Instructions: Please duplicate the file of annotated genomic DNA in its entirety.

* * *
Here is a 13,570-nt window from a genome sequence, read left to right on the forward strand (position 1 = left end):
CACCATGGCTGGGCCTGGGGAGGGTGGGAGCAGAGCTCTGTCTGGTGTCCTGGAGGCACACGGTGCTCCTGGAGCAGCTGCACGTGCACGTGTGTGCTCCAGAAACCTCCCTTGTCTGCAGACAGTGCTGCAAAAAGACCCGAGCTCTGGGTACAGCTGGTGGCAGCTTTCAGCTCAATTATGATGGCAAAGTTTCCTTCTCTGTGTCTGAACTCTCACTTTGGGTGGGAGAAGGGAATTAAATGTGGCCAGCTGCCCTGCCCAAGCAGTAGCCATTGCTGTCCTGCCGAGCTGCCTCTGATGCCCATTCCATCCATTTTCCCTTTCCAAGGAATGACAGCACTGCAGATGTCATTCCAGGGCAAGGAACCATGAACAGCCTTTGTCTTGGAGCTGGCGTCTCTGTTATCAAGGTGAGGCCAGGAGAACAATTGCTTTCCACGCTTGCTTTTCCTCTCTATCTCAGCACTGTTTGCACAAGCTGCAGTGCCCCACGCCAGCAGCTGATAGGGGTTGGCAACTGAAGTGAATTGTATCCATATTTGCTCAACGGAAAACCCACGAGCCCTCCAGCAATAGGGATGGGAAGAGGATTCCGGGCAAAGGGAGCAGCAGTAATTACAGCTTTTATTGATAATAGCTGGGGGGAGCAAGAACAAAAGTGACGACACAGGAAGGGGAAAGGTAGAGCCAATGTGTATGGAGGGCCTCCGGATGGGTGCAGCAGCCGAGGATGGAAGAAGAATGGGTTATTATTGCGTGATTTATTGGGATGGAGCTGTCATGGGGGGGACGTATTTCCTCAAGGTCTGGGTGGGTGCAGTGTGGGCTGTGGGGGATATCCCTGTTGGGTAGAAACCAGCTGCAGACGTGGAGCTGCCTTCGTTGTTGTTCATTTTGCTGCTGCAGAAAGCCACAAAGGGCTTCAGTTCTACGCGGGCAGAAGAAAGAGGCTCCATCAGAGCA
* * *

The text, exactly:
Here is a 13,570-nt window from a genome sequence, read left to right on the forward strand (position 1 = left end):
CACCATGGCTGGGCCTGGGGAGGGTGGGAGCAGAGCTCTGTCTGGTGTCCTGGAGGCACACGGTGCTCCTGGAGCAGCTGCACGTGCACGTGTGTGCTCCAGAAACCTCCCTTGTCTGCAGACAGTGCTGCAAAAAGACCCGAGCTCTGGGTACAGCTGGTGGCAGCTTTCAGCTCAATTATGATGGCAAAGTTTCCTTCTCTGTGTCTGAACTCTCACTTTGGGTGGGAGAAGGGAATTAAATGTGGCCAGCTGCCCTGCCCAAGCAGTAGCCATTGCTGTCCTGCCGAGCTGCCTCTGATGCCCATTCCATCCATTTTCCCTTTCCAAGGAATGACAGCACTGCAGATGTCATTCCAGGGCAAGGAACCATGAACAGCCTTTGTCTTGGAGCTGGCGTCTCTGTTATCAAGGTGAGGCCAGGAGAACAATTGCTTTCCACGCTTGCTTTTCCTCTCTATCTCAGCACTGTTTGCACAAGCTGCAGTGCCCCACGCCAGCAGCTGATAGGGGTTGGCAACTGAAGTGAATTGTATCCATATTTGCTCAACGGAAAACCCACGAGCCCTCCAGCAATAGGGATGGGAAGAGGATTCCGGGCAAAGGGAGCAGCAGTAATTACAGCTTTTATTGATAATAGCTGGGGGGAGCAAGAACAAAAGTGACGACACAGGAAGGGGAAAGGTAGAGCCAATGTGTATGGAGGGCCTCCGGATGGGTGCAGCAGCCGAGGATGGAAGAAGAATGGGTTATTATTGCGTGATTTATTGGGATGGAGCTGTCATGGGGGGGACGTATTTCCTCAAGGTCTGGGTGGGTGCAGTGTGGGCTGTGGGGGATATCCCTGTTGGGTAGAAACCAGCTGCAGACGTGGAGCTGCCTTCGTTGTTGTTCATTTTGCTGCTGCAGAAAGCCACAAAGGGCTTCAGTTCTACGCGGGCAGAAGAAAGAGGCTCCATCAGAGCA